07 Jun ATO scam calls may be a thing of the past
Receiving scam calls purportedly from the ATO and other official departments may be a thing of the past with the completion of a successful trial of software to block specific calls. Under the most commonly reported version of the scam, people would receive calls which appear to come from a legitimate phone number used by the ATO.
This scam is usually referred to as “spoofing” and the scammers use software to mislead the caller line identification technology on most mobile phones and modern fixed line phones. Rather than transmitting the actual, typically overseas, phone number the call is coming from, the nefarious software “overstamps” it with another phone number. Commonly, the numbers used are widely publicised, such as the numbers used by taxpayers to call the ATO.
In 2019, 107,000 impersonation scams were reported to authorities. The scams constantly evolve according to the headlines, for example, in February, the scam was targeted at bushfire victims promising them an 8% bonus on their tax return. More recently, scammers purporting to be from the ATO have been calling members of the public asking them to provide their bank account details as a part of the JobKeeper payment requirements.
Aside from those scams driven by headlines, there is always the tax refund and tax debt scams which are particularly prevalent towards the end of October when most individual tax returns are due, but some could run year-round. In fact, just recently, the ATO has alerted the community to an SMS scam which claims that recipients are due to receive a tax refund and to click on a legitimate looking link. The ATO notes that it will never send an email or SMS asking people to access online services via a hyperlink.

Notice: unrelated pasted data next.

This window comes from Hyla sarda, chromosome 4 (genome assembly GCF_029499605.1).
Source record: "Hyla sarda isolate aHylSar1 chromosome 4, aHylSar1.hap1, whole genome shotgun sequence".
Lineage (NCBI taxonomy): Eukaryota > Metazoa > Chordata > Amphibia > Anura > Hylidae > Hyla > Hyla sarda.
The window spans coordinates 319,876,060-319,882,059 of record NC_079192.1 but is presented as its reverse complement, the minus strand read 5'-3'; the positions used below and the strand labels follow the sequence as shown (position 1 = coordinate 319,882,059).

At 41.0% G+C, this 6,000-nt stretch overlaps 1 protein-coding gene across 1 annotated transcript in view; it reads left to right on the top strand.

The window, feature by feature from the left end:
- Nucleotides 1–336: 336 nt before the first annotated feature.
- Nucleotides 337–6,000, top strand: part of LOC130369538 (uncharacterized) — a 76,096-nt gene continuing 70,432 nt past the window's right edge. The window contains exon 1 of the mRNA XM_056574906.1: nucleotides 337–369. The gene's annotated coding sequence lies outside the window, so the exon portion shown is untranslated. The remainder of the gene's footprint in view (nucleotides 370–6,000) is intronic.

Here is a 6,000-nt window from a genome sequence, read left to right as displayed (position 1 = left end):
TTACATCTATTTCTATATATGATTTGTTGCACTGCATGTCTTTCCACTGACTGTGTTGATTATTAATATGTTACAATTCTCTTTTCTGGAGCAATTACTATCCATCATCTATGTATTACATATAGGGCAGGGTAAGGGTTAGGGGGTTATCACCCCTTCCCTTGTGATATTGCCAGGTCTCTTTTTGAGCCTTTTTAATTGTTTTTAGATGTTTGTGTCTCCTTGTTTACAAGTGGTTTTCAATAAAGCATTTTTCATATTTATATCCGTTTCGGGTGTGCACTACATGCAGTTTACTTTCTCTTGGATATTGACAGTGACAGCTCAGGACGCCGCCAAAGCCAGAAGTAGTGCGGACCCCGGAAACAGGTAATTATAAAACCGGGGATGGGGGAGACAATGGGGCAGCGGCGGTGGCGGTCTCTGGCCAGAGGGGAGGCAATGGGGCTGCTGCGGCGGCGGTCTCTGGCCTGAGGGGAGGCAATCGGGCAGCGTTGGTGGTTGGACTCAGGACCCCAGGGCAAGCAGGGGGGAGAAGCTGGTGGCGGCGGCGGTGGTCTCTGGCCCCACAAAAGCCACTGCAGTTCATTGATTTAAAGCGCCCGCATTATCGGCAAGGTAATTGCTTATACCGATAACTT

Due to the prevalence of these scams and the large amount of money lost by individuals, Australian telcos along with the ATO and Australian Communications and Media Authority (ACMA) collaborated on a 3-month trial of technology to block these scam calls appearing to originate from legitimate ATO phone numbers. Under the Scam Technology Project, participating telcos used software to identify calls which had been “overstamped” with specified ATO phone numbers and blocked them.
According to the government, the trial has been “highly successful” in blocking spoof calls from specified ATO numbers. It notes that while it will not stop scammers randomly ringing Australians pretending to be from the ATO, it will stop specific ATO numbers appearing in the caller line identification on the recipient’s phone, making the scam seem less convincing.
The trial is not the only initiative under the project, the industry peak body for the telecommunications sector (Communications Alliance) is also developing an industry code called Reducing Scam Calls, which will mandate steps telcos must take to identify, trace and block scam calls. In addition, the Alliance will create an information-sharing framework for telcos to work with regulators against phone scams.